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Movie Review – The Tale of Princess Kaguya

The Tale of Princess Kaguya (2013)
Written by Isao Takahata & Riko Sakaguchi
Directed Isao Takahata

When people talk about Studio Ghibli, you will most often hear them talk about it in the context of Hayao Miyazaki’s films. That’s completely reasonable as the studio’s most prominent work started with Miyazaki before becoming a collaborative effort. However, he was only the co-founder of Studio Ghibli, with his partner being Isao Takahata. Takahata was the director behind films like Grave of the Fireflies, Only Yesterday, Pom Poko, and My Neighbors the Yamadas. Takahata’s take on animation was quite different than Miyazaki, but both men worked to push the medium in ways it never had been, both artistically and thematically.

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Supervillain Spotlight – The Cheetah

Earlier, I looked at Max Lord, one of the villains in the upcoming Wonder Woman 1984. Today, I’ll breakdown the second villain, The Cheetah. Unlike Lord, The Cheetah has always exclusively been a Wonder Woman enemy, but there have been multiple people that worked under that name. In 1985, DC Comics launched Crisis on Infinite Earths, a company-wide event that rebooted the entire timeline and compressed many parallel Earths into one. Before this, there had been two Cheetahs, neither of whom had superpowers and were mainly knock-offs of Batman’s villain Catwoman. With Crisis, these versions were erased to make way for writer-artist George Perez’s overhaul of Wonder Woman and her continuity. This led to a new Cheetah, one who derived her powers from dark mythic gods.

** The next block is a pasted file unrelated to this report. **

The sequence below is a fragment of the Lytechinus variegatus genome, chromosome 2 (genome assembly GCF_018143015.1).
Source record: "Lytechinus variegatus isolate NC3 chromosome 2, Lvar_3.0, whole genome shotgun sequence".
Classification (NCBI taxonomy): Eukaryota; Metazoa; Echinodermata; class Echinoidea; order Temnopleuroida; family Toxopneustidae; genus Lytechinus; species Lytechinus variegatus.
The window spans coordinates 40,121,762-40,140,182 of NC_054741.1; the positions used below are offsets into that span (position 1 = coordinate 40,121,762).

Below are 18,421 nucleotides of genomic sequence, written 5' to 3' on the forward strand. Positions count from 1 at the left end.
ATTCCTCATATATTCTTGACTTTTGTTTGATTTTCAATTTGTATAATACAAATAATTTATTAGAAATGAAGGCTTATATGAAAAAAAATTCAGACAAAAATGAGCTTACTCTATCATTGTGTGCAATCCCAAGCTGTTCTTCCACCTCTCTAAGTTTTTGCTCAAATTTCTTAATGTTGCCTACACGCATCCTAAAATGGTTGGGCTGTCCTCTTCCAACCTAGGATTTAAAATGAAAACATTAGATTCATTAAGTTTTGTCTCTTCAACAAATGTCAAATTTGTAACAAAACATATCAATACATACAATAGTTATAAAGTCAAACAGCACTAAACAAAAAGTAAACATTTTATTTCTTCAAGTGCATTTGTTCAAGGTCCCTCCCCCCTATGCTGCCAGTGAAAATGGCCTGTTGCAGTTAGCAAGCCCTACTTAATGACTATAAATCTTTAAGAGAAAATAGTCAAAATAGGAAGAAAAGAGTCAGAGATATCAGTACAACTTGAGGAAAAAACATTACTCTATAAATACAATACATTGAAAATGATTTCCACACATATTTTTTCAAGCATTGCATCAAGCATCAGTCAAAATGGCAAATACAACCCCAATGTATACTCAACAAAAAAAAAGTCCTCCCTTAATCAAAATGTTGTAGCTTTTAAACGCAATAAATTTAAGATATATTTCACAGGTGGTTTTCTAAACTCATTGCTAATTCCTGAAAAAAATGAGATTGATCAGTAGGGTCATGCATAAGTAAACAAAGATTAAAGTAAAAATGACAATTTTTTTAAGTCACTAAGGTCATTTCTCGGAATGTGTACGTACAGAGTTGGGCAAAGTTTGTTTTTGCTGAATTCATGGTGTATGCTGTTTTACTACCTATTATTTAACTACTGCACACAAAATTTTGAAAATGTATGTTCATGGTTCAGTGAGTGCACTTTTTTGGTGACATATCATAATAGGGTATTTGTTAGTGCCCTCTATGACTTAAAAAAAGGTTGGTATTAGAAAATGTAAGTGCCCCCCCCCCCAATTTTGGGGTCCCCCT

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Supervillain Spotlight – Maxwell Lord

The upcoming Wonder Woman 1984 is set to feature two villains, and I am writing up a spotlight on each. First up is a character who has been both a hero and a villain, and it wasn’t until 2006 that they were even associated with Wonder Woman so directly.

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My Favorite 2010s Summer Blockbusters

The summer blockbusters of the 2010s feel like an entirely different world from what we saw in the 1980s. Not only has the technology drastically changed, but social mores have opened the door to more politically overt material and fantastic fare that obscure fascistic leanings (see almost every superhero movie). The blockbuster genre doesn’t shy from being self-reflective and commenting on itself now, yet indulges in some of the laziest nostalgia bating. These movies are slicker and, as a result, exist on two extremes of a spectrum: sharp modern fantasies & transparent corporate merchandising efforts. Our first summer of a new decade is off to an extremely troubling start who knows what the future holds for big summer tentpole movies.

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Black Lives Matter: A Selection of Films

Black Lives Matter. If you find an issue with that statement, then your presence on my website is unneeded. The comment section of this post will not be allowed to house any sentiments contrary to this. There is no free speech in my little corner of the internet when it comes to white supremacy and fascist ideals. The history of abusing, mocking, torturing, and killing black people in my home country of the United States is too long and still happening. Cinema was used as a weapon against black lives during the early silent years and into the talkies. However, films have been made that lift up black people and show them as human beings. Here are some of those movies.